Sunday, February 27, 2005

The precocious spy?

The Times today carries the obituary of Robert W. Kearns, former Professor of Engineering at Wayne State University, who passed away at age 77.

Dr. Kearns' claim to fame was winning one of the most famous of patent cases where the little guy took down the big guys. He invented and patented the intermittent windshield wiper mechanism for use in light rain or mist and tried to interest the big auto makers in it, but they all rejected his idea. Then when they all afterward installed intermittent wipers on their cars he sued them all for patent infringement and took them all for the big bucks. But that's another story.

The obit says Dr. Kearns had a second accomplishment:
He was a member of the Office of Strategic Services, the forerunner of the Central Intelligence Agency, during World War II.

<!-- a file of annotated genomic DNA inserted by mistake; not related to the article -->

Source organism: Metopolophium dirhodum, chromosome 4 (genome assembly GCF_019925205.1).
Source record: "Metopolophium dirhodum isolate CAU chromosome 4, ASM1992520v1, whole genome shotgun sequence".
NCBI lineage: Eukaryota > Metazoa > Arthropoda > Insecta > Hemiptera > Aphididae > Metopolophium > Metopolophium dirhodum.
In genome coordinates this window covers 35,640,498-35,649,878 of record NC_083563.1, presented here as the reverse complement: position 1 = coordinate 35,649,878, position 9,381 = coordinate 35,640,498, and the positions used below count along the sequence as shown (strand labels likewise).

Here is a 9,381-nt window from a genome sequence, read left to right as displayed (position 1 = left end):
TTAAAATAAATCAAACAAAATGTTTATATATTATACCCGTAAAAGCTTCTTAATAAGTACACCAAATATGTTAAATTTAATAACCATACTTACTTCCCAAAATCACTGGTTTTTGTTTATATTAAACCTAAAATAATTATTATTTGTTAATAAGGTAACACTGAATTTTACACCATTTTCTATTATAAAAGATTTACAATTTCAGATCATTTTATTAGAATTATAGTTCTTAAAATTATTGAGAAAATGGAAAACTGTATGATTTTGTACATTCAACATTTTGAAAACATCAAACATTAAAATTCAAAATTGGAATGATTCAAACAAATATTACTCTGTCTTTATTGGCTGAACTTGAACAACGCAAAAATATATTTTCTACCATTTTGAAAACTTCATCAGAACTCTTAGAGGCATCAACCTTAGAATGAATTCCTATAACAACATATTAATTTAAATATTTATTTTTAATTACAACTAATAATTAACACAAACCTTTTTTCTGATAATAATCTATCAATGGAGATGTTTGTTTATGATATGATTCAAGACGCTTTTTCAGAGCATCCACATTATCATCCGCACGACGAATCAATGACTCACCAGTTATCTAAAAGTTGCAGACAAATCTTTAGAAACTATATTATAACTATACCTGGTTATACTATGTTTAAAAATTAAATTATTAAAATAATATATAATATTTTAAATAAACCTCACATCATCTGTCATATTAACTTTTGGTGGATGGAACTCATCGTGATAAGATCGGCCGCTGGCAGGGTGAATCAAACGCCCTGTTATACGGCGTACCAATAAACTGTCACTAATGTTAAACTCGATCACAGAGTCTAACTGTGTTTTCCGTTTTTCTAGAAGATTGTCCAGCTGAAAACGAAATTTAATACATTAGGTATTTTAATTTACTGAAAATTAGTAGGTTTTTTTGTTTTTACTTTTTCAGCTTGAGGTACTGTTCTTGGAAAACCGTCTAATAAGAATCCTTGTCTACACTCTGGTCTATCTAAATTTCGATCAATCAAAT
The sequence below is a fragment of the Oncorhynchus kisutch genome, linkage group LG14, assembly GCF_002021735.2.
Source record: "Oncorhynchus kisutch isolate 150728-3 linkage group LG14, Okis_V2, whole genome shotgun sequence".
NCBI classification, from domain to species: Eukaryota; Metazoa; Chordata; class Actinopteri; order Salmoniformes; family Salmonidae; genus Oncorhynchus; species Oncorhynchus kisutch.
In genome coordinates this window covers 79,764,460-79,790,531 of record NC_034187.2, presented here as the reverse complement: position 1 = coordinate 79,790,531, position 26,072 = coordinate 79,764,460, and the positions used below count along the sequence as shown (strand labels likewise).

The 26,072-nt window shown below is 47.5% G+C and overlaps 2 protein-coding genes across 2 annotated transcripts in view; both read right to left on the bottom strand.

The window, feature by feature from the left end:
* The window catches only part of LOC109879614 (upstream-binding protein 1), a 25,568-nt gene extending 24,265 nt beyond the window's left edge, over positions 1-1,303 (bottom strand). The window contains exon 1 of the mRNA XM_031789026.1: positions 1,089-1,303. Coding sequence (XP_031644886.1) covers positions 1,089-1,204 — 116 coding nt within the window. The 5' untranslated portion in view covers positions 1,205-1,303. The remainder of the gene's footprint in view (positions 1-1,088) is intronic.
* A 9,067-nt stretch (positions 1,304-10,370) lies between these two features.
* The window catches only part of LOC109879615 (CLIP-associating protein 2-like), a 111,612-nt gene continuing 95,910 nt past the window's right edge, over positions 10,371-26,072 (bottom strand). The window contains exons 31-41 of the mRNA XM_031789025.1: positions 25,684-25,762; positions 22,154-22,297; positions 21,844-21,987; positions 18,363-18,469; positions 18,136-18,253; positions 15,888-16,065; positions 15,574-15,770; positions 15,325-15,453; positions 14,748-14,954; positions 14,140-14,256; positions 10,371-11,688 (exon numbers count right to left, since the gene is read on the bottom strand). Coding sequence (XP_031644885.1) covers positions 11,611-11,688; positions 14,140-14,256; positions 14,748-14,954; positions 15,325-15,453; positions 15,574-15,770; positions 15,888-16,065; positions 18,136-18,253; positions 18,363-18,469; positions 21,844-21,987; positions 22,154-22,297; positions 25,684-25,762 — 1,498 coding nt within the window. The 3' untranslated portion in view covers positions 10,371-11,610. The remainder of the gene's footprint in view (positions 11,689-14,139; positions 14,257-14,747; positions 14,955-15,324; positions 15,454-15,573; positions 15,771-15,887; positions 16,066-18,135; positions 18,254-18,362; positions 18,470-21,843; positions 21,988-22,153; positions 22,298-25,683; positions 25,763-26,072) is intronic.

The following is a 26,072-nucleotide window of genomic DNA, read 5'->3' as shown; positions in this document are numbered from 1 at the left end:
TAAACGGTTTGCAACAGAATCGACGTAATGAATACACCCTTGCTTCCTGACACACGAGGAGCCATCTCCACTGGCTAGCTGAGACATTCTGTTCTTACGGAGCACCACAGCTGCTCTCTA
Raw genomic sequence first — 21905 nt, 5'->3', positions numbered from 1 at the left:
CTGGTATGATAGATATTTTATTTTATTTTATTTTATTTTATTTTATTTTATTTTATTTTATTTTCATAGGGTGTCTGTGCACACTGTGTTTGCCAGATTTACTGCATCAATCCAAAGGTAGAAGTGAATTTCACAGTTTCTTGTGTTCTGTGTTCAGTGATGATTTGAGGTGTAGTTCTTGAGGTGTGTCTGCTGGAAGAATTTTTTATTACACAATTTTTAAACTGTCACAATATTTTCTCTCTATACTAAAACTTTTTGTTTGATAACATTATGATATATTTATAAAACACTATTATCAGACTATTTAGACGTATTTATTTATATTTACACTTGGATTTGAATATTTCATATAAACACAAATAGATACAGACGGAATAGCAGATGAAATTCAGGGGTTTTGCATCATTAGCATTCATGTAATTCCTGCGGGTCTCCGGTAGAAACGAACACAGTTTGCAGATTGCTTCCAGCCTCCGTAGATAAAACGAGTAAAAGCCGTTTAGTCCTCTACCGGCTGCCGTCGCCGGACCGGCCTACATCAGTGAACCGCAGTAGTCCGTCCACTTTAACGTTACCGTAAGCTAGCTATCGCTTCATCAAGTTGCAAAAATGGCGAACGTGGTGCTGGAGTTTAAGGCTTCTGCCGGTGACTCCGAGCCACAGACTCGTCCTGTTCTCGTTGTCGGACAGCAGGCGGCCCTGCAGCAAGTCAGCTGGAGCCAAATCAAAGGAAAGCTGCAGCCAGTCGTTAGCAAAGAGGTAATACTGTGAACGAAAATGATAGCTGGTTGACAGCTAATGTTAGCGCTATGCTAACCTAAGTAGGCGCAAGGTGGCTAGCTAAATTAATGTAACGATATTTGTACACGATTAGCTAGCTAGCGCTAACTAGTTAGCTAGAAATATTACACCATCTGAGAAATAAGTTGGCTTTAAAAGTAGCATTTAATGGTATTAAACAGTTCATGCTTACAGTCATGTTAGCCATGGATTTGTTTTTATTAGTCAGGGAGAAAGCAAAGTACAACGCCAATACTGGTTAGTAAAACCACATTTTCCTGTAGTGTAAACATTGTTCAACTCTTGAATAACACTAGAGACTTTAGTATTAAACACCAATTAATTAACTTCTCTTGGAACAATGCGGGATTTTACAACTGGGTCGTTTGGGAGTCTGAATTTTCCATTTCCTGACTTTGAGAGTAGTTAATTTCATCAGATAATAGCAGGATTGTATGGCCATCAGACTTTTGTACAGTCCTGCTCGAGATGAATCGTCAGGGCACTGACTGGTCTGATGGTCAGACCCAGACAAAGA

Hmmm... Given his age of 77 this year (birth confirmed at March 10, 1927) he was 14 years old on the date of Pearl Harbor, didn't turn 18 until two months before the war in Europe ended, and still was only 18 when the OSS was dissolved in October of '45. So I assumed the OSS reference was a mistake.

But apparently not, for it is in other reference pages about him as well, and he even later served as a member of the Board of Directors of the Veterans of the Office of Strategic Services.

So enough about windshield wipers -- what does it mean to be "a member of the Office of Strategic Services" at age 17? (or 16? 15??).

My first guess would be something like he enlisted in the Army young and got assigned to an OSS mail room sorting letters -- but does that make one a "member", and set one up to be on the future Board of Directors of the Veterans group along with Bill Casey?

No further explanation given. Throw away lines like that in obits drive me batty.

(Maybe it was his OSS bretheren who arranged to get all that money out of GM?...)